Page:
Quantitative Live Cell Fluorescence-microscopy Analysis of Fission Yeast

Biology
 

Summary

The fission yeast, Schizosaccharomyces pombe, is a good model system to study basic cellular processes. Here we describe a method to perform quantitative live cell analysis of fission yeast. In this particular experiment we focus on organisation of the genome within the cell nucleus, but the method can also be used to study cytosolic factors.

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Bjerling, P., Olsson, I., Meng, X. Quantitative Live Cell Fluorescence-microscopy Analysis of Fission Yeast. J. Vis. Exp. (59), e3454, doi:10.3791/3454 (2012).

Abstract

Several microscopy techniques are available today that can detect a specific protein within the cell. During the last decade live cell imaging using fluorochromes like Green Fluorescent Protein (GFP) directly attached to the protein of interest has become increasingly popular 1. Using GFP and similar fluorochromes the subcellular localisations and movements of proteins can be detected in a fluorescent microscope. Moreover, also the subnuclear localisation of a certain region of a chromosome can be studied using this technique. GFP is fused to the Lac Repressor protein (LacR) and ectopically expressed in the cell where tandem repeats of the lacO sequence has been inserted into the region of interest on the chromosome2. The LacR-GFP will bind to the lacO repeats and that area of the genome will be visible as a green dot in the fluorescence microscope. Yeast is especially suited for this type of manipulation since homologous recombination is very efficient and thereby enables targeted integration of the lacO repeats and engineered fusion proteins with GFP 3. Here we describe a quantitative method for live cell analysis of fission yeast. Additional protocols for live cell analysis of fission yeast can be found, for example on how to make a movie of the meiotic chromosomal behaviour 4. In this particular experiment we focus on subnuclear organisation and how it is affected during gene induction. We have labelled a gene cluster, named Chr1, by the introduction of lacO binding sites in the vicinity of the genes. The gene cluster is enriched for genes that are induced early during nitrogen starvation of fission yeast 5. In the strain the nuclear membrane (NM) is labelled by the attachment of mCherry to the NM protein Cut11 giving rise to a red fluorescent signal. The Spindle Pole body (SPB) compound Sid4 is fused to Red Fluorescent Protein (Sid4-mRFP) 6. In vegetatively growing yeast cells the centromeres are always attached to the SPB that is embedded in the NM 7. The SPB is identified as a large round structure in the NM. By imaging before and 20 minutes after depletion of the nitrogen source we can determine the distance between the gene cluster (GFP) and the NM/SPB. The mean or median distances before and after nitrogen depletion are compared and we can thus quantify whether or not there is a shift in subcellular localisation of the gene cluster after nitrogen depletion.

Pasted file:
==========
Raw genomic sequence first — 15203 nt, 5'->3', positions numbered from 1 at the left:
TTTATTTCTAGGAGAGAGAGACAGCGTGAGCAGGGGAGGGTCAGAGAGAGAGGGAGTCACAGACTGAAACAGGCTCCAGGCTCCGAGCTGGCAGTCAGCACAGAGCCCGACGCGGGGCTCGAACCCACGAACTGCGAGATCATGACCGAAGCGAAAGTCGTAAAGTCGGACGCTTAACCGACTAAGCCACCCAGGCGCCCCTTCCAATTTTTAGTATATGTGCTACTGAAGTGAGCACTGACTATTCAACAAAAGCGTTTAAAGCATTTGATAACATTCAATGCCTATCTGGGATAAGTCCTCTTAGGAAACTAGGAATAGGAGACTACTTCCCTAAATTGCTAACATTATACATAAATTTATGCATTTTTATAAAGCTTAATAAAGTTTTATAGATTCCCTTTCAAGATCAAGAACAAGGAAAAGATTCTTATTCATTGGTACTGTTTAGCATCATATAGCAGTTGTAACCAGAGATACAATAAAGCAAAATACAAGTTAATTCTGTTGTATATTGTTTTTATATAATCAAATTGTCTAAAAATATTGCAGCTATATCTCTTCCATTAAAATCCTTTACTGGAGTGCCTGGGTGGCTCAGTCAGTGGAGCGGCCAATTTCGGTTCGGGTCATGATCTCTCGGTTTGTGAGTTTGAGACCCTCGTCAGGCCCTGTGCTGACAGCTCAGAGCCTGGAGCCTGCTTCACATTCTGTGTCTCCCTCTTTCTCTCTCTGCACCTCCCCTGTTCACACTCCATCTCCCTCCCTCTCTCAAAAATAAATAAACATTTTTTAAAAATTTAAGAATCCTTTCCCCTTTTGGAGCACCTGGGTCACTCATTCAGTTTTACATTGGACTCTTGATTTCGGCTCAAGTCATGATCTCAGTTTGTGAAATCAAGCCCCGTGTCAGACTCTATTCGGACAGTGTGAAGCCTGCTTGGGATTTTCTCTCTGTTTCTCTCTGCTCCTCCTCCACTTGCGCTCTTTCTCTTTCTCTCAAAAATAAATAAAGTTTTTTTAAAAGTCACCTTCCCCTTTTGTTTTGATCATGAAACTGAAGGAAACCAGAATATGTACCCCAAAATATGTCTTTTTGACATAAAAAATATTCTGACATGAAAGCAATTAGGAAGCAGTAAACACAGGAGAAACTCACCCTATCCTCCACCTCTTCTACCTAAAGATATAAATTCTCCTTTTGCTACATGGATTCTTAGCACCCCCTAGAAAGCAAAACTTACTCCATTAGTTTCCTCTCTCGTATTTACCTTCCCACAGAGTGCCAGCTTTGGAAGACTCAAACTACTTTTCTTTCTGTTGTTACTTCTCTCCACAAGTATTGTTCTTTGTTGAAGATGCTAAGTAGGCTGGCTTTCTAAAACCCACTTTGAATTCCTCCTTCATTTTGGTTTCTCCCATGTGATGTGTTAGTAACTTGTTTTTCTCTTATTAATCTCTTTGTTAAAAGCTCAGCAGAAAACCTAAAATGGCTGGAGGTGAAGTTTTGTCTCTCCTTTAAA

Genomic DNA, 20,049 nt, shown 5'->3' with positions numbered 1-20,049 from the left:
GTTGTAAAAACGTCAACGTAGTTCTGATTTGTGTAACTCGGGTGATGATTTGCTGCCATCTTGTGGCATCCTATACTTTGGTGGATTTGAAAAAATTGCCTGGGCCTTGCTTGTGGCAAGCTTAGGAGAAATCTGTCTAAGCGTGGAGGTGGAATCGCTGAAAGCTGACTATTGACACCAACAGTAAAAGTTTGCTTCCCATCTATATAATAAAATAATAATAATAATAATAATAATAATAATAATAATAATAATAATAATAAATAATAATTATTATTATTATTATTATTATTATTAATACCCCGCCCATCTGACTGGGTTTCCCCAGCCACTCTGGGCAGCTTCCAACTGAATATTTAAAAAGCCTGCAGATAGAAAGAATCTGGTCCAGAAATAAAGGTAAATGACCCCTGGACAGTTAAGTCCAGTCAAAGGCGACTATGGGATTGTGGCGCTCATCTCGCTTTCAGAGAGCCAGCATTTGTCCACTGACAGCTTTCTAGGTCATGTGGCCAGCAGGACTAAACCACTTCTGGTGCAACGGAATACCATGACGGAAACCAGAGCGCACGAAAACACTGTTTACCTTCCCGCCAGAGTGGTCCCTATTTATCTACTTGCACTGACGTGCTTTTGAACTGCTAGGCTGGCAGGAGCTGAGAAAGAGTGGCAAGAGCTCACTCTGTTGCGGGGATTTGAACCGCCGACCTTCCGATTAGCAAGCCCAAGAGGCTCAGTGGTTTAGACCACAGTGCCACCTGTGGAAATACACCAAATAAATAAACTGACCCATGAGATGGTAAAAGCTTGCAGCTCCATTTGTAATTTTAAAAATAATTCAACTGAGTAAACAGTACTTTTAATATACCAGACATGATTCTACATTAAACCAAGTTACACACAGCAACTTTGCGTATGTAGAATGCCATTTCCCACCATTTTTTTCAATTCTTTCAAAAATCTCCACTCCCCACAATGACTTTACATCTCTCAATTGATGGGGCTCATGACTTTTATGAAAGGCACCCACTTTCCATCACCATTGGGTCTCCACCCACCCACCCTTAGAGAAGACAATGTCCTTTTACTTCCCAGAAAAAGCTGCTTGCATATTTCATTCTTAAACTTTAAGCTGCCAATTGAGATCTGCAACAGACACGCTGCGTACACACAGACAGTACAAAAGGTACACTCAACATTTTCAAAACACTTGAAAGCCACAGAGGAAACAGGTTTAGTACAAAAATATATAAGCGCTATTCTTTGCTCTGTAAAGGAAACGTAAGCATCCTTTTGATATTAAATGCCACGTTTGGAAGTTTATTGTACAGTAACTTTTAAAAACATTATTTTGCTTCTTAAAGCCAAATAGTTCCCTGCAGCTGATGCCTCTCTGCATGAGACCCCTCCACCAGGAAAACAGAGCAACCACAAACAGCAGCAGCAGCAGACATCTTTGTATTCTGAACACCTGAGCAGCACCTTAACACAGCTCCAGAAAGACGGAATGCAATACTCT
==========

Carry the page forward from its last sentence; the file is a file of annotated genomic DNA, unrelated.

Protocol

1. Fission yeast culture

  1. Prepare Edinburgh Minimal Media (EMM) and EMM without ammoniumchloride (EMM-N) 8. To reduce autofluorescence the glucose solution should not be autoclaved but instead filter sterilised using a 0.2 μm filter and subsequently added to the autoclaved media.
  2. Inoculate fission yeast cells freshly grown on an agar plate with rich media, YEA 8, in 3 mL of EMM liquid media with filter sterilised glucose. Use 13mL tubes with a lightly pushed on cap to ensure good ventilation of the cells. Let the cells grow by shaking them with 225 rpm in 30 °C. Keep the cells growing in log phase (1 X 106 - 2 X 107 cells / mL) for 2 days by counting them using a Burker chamber followed by appropriate dilution, every morning and evening.
  3. On the day of the experiment make sure to have cells in early log phase, 5 X 106 - 1 X 107 cells / mL.